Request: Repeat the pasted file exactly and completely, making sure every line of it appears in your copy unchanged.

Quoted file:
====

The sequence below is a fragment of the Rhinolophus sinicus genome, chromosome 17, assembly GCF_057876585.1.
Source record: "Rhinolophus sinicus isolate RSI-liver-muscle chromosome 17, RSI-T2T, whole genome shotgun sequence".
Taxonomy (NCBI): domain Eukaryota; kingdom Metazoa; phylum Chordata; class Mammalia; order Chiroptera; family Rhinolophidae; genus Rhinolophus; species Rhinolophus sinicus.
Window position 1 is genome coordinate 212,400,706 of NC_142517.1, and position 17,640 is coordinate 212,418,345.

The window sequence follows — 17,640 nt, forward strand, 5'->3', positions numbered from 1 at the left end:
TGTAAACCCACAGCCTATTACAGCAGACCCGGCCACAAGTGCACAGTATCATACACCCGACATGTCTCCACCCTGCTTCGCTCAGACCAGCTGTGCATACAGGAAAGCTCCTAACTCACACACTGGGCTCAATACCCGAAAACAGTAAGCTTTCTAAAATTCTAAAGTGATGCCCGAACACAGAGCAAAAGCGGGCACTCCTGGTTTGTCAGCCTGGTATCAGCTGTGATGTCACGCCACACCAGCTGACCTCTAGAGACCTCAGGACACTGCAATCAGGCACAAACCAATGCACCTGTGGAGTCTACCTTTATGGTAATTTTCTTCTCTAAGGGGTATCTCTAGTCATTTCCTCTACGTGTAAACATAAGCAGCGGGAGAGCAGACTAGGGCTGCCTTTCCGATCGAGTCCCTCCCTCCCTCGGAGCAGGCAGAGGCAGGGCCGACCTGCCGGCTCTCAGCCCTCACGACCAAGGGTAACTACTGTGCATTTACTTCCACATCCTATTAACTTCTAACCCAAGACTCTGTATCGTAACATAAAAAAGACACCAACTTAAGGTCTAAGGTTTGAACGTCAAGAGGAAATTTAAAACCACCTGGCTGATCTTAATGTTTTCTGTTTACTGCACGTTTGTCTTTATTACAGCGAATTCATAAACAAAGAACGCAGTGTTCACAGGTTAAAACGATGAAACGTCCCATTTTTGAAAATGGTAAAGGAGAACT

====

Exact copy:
The sequence below is a fragment of the Rhinolophus sinicus genome, chromosome 17, assembly GCF_057876585.1.
Source record: "Rhinolophus sinicus isolate RSI-liver-muscle chromosome 17, RSI-T2T, whole genome shotgun sequence".
Taxonomy (NCBI): domain Eukaryota; kingdom Metazoa; phylum Chordata; class Mammalia; order Chiroptera; family Rhinolophidae; genus Rhinolophus; species Rhinolophus sinicus.
Window position 1 is genome coordinate 212,400,706 of NC_142517.1, and position 17,640 is coordinate 212,418,345.

The window sequence follows — 17,640 nt, forward strand, 5'->3', positions numbered from 1 at the left end:
TGTAAACCCACAGCCTATTACAGCAGACCCGGCCACAAGTGCACAGTATCATACACCCGACATGTCTCCACCCTGCTTCGCTCAGACCAGCTGTGCATACAGGAAAGCTCCTAACTCACACACTGGGCTCAATACCCGAAAACAGTAAGCTTTCTAAAATTCTAAAGTGATGCCCGAACACAGAGCAAAAGCGGGCACTCCTGGTTTGTCAGCCTGGTATCAGCTGTGATGTCACGCCACACCAGCTGACCTCTAGAGACCTCAGGACACTGCAATCAGGCACAAACCAATGCACCTGTGGAGTCTACCTTTATGGTAATTTTCTTCTCTAAGGGGTATCTCTAGTCATTTCCTCTACGTGTAAACATAAGCAGCGGGAGAGCAGACTAGGGCTGCCTTTCCGATCGAGTCCCTCCCTCCCTCGGAGCAGGCAGAGGCAGGGCCGACCTGCCGGCTCTCAGCCCTCACGACCAAGGGTAACTACTGTGCATTTACTTCCACATCCTATTAACTTCTAACCCAAGACTCTGTATCGTAACATAAAAAAGACACCAACTTAAGGTCTAAGGTTTGAACGTCAAGAGGAAATTTAAAACCACCTGGCTGATCTTAATGTTTTCTGTTTACTGCACGTTTGTCTTTATTACAGCGAATTCATAAACAAAGAACGCAGTGTTCACAGGTTAAAACGATGAAACGTCCCATTTTTGAAAATGGTAAAGGAGAACT